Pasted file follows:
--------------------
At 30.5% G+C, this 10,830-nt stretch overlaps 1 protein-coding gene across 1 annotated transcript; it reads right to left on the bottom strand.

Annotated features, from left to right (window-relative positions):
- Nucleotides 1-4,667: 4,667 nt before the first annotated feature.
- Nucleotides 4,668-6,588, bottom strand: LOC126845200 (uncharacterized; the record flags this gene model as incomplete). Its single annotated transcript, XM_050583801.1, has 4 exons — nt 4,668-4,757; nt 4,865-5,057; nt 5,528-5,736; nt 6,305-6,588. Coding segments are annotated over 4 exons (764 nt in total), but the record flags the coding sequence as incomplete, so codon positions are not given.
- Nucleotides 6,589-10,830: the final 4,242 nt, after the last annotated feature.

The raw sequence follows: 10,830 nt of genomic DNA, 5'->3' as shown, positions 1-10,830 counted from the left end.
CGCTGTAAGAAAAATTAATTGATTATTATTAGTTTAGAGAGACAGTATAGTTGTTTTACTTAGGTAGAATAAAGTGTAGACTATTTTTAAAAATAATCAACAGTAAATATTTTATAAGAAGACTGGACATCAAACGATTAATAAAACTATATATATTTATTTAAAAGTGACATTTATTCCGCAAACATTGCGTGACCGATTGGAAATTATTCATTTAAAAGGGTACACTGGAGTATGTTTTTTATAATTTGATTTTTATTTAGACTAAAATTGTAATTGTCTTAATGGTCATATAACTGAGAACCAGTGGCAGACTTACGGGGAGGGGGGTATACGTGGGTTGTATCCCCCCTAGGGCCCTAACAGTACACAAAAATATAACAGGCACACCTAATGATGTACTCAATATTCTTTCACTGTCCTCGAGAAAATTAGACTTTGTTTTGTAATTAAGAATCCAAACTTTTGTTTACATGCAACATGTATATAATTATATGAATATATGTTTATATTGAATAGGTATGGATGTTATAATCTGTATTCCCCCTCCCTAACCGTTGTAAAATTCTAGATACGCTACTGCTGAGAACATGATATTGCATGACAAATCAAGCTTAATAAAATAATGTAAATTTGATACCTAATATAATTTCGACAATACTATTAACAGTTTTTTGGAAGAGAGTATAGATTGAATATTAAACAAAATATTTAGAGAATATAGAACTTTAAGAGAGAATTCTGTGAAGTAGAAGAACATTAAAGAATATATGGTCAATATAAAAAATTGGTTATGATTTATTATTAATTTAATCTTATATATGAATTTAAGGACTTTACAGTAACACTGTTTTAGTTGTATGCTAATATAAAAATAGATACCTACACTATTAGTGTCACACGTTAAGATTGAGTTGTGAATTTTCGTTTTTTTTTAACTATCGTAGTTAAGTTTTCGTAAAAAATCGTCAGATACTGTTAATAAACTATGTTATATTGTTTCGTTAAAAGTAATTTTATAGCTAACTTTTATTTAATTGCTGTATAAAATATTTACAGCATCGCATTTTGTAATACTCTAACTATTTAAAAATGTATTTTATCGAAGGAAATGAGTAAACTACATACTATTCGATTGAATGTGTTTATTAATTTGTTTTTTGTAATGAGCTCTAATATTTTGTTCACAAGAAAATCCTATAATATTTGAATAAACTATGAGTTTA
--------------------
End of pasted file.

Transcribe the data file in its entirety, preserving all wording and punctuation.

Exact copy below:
At 30.5% G+C, this 10,830-nt stretch overlaps 1 protein-coding gene across 1 annotated transcript; it reads right to left on the bottom strand.

Annotated features, from left to right (window-relative positions):
- Nucleotides 1-4,667: 4,667 nt before the first annotated feature.
- Nucleotides 4,668-6,588, bottom strand: LOC126845200 (uncharacterized; the record flags this gene model as incomplete). Its single annotated transcript, XM_050583801.1, has 4 exons — nt 4,668-4,757; nt 4,865-5,057; nt 5,528-5,736; nt 6,305-6,588. Coding segments are annotated over 4 exons (764 nt in total), but the record flags the coding sequence as incomplete, so codon positions are not given.
- Nucleotides 6,589-10,830: the final 4,242 nt, after the last annotated feature.

The raw sequence follows: 10,830 nt of genomic DNA, 5'->3' as shown, positions 1-10,830 counted from the left end.
CGCTGTAAGAAAAATTAATTGATTATTATTAGTTTAGAGAGACAGTATAGTTGTTTTACTTAGGTAGAATAAAGTGTAGACTATTTTTAAAAATAATCAACAGTAAATATTTTATAAGAAGACTGGACATCAAACGATTAATAAAACTATATATATTTATTTAAAAGTGACATTTATTCCGCAAACATTGCGTGACCGATTGGAAATTATTCATTTAAAAGGGTACACTGGAGTATGTTTTTTATAATTTGATTTTTATTTAGACTAAAATTGTAATTGTCTTAATGGTCATATAACTGAGAACCAGTGGCAGACTTACGGGGAGGGGGGTATACGTGGGTTGTATCCCCCCTAGGGCCCTAACAGTACACAAAAATATAACAGGCACACCTAATGATGTACTCAATATTCTTTCACTGTCCTCGAGAAAATTAGACTTTGTTTTGTAATTAAGAATCCAAACTTTTGTTTACATGCAACATGTATATAATTATATGAATATATGTTTATATTGAATAGGTATGGATGTTATAATCTGTATTCCCCCTCCCTAACCGTTGTAAAATTCTAGATACGCTACTGCTGAGAACATGATATTGCATGACAAATCAAGCTTAATAAAATAATGTAAATTTGATACCTAATATAATTTCGACAATACTATTAACAGTTTTTTGGAAGAGAGTATAGATTGAATATTAAACAAAATATTTAGAGAATATAGAACTTTAAGAGAGAATTCTGTGAAGTAGAAGAACATTAAAGAATATATGGTCAATATAAAAAATTGGTTATGATTTATTATTAATTTAATCTTATATATGAATTTAAGGACTTTACAGTAACACTGTTTTAGTTGTATGCTAATATAAAAATAGATACCTACACTATTAGTGTCACACGTTAAGATTGAGTTGTGAATTTTCGTTTTTTTTTAACTATCGTAGTTAAGTTTTCGTAAAAAATCGTCAGATACTGTTAATAAACTATGTTATATTGTTTCGTTAAAAGTAATTTTATAGCTAACTTTTATTTAATTGCTGTATAAAATATTTACAGCATCGCATTTTGTAATACTCTAACTATTTAAAAATGTATTTTATCGAAGGAAATGAGTAAACTACATACTATTCGATTGAATGTGTTTATTAATTTGTTTTTTGTAATGAGCTCTAATATTTTGTTCACAAGAAAATCCTATAATATTTGAATAAACTATGAGTTTA